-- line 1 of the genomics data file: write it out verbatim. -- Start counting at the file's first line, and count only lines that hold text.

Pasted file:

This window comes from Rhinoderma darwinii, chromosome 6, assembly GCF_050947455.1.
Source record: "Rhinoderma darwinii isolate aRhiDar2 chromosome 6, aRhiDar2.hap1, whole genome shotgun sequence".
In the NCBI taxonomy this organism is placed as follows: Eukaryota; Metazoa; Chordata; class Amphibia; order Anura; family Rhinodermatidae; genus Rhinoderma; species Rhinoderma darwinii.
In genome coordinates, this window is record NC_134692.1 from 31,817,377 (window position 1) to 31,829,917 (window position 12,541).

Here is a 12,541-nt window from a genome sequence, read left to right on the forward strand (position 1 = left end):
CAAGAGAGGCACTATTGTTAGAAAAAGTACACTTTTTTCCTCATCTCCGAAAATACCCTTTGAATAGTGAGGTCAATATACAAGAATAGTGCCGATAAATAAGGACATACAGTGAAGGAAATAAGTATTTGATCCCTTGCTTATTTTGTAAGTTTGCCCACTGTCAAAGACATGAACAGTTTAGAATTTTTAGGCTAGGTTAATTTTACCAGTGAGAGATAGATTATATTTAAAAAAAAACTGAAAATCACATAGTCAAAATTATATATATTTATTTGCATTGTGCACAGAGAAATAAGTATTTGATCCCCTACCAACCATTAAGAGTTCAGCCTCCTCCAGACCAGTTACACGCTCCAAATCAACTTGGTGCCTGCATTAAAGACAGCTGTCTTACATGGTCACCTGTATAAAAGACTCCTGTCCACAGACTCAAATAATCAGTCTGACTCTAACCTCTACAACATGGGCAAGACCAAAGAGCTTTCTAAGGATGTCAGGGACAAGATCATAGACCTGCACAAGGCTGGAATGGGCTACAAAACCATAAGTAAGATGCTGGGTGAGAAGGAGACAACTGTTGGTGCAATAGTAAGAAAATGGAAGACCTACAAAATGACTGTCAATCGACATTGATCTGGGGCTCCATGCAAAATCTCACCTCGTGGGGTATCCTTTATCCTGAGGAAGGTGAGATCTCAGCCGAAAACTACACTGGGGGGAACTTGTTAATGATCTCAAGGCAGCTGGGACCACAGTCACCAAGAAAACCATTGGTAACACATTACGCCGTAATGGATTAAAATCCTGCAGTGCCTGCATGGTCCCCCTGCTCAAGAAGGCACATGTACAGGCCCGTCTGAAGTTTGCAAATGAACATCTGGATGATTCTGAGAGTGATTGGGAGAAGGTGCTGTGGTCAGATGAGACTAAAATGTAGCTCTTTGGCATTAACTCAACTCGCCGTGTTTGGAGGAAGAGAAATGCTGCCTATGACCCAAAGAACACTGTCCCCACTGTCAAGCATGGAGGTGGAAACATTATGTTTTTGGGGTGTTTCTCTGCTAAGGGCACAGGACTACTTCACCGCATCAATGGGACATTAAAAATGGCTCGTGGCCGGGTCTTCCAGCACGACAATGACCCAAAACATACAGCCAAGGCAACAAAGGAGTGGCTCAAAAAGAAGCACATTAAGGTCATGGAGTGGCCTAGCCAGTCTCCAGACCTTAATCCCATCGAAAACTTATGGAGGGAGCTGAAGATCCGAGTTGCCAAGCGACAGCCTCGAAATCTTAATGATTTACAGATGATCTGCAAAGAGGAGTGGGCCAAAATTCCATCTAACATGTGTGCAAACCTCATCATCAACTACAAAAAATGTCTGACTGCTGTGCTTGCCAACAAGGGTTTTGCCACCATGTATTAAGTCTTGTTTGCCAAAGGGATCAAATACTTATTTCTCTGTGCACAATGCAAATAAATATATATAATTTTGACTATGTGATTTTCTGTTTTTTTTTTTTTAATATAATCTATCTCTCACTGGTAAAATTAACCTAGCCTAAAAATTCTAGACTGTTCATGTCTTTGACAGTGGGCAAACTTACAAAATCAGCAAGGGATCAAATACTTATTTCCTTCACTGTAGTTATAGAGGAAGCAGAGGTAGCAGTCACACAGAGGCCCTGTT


This window comes from Rhinoderma darwinii, chromosome 6, assembly GCF_050947455.1.